This past Sunday I was lucky enough to catch the East Side Eco Tour, an open house of sorts where visitors get the chance to tour “10 forward thinking homes” in my local area. The idea, set up by Farm Feliz, a local organization thats mission is “homegrown action for a better neighborhood” is simple. Find ten local homes that have taken steps toward living with a smaller environmental footprint, open them to the public, and have folks come and check them out.
I’ve been involved in many environmentally themed educational activities, and this one was by far my favorite. While going to hear a lecture is great, and watching educational documentaries visually informative, the eco-tour was a chance to see what real people are actually doing, and right in my own back yard. The houses varied from the modern to older homes, from homes that have had complete remodels to homes that have had simple changes made, and everything else in between. Some homeowners allowed walk-throughs with signs here and there and were open to questions, while others gave 10 minute walking tours answering questions as they went.
As we walked through the different houses, we were treated to gray water systems, both hand built and professionally installed, photovoltaic systems, tankless water heaters, low VOC paints, cork flooring, waterwalls, and even composting toilets. It was a great treat to be able to see these systems in place, hear what the pros and cons were from the actual users (not salesman or engineers) and see how some folks went one way and others went another.
I think my favorite moment was when Sara, a divorced mother of one confided in me that she uses her composting toilet for liquids but couldn’t get her mind around using it for solids. She pointed out that that was where she drew the line, but she still saves thousands of gallons of water by what she is doing. It was this kind of end user honesty that made the tour so helpful. Many of us want to try different changes in our homes, but are afraid to do so because of the hidden pitfalls we may not see. The eco-tour allowed average people the ability to ask questions of those who have gone before and see the fruits of their labours up close and personal.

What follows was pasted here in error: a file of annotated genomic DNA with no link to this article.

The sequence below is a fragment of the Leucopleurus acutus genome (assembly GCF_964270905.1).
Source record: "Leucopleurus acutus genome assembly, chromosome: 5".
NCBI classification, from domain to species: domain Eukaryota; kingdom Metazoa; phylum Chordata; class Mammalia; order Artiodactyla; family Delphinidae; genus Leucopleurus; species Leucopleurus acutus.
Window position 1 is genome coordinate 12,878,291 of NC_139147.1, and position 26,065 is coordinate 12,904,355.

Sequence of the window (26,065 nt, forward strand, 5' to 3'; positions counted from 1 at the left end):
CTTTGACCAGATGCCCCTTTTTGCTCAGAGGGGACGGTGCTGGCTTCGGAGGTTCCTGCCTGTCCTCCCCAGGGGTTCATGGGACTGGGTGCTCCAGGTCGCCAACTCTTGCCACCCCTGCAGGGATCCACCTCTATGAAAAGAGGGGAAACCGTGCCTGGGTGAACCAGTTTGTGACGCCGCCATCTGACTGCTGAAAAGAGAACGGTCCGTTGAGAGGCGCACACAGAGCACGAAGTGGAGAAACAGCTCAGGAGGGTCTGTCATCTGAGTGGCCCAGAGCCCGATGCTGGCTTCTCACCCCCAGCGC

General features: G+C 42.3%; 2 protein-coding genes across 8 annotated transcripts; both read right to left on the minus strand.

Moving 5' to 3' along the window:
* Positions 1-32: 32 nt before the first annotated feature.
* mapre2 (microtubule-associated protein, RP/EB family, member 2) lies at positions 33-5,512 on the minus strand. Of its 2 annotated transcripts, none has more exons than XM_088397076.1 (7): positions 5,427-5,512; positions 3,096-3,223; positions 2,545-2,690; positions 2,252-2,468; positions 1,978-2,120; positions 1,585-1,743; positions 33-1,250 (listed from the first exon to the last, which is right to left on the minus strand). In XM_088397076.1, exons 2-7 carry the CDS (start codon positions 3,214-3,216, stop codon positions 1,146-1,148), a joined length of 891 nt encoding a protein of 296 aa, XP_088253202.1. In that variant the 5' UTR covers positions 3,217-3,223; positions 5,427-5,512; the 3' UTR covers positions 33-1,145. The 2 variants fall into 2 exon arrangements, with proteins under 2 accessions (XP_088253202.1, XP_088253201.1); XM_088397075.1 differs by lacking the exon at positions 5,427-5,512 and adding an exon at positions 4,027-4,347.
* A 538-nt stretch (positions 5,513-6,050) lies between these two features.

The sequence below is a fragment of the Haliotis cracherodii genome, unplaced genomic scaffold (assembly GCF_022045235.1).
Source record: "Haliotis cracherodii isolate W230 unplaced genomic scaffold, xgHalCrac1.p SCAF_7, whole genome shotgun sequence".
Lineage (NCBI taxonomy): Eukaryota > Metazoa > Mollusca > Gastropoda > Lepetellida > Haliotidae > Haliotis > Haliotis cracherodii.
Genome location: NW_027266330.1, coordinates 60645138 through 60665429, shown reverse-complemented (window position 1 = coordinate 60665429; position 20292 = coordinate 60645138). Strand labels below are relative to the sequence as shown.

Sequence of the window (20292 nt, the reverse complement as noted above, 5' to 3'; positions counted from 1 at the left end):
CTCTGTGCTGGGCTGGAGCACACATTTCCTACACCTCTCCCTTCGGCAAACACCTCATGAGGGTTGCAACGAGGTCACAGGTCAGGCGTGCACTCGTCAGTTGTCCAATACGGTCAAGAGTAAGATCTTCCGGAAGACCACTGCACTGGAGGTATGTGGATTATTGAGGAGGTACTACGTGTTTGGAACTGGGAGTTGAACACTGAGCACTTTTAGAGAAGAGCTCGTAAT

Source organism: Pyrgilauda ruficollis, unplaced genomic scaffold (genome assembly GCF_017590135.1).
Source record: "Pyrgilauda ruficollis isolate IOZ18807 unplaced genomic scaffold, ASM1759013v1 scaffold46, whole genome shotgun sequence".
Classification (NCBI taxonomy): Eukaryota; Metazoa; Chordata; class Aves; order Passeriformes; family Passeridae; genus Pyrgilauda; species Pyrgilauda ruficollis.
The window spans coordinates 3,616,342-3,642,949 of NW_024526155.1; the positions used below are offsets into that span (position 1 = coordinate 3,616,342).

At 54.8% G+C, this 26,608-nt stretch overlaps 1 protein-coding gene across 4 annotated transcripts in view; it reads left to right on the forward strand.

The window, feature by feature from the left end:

Now I know a lot of people who are reading this may not live in communities that have something like the Eco Tour. So why not start one yourself? Get together with your local home-owners association, chamber of commerce, or even just post something up at the library. Seek out others who have made steps towards decreasing their homes footprint and share the information. While it may seem like a lot of work, and I’m sure it was, it doesn’t have to be overwhelming if everyone chips in and helps. And remember, since most people are just beginning on this road, you don’t have to live in an Eco-castle to share ideas. Even a simple composting set up has value to people who haven’t seen one, and believe me, they’ll have questions.
As for me, I think the best two things that I took away from the tour were a website that lists all of the government rebates available around the country for environmental retrofits, and enough knowledge to finally install a gray water system on my washing machine.
Very cool stuff indeed….to the hardware store!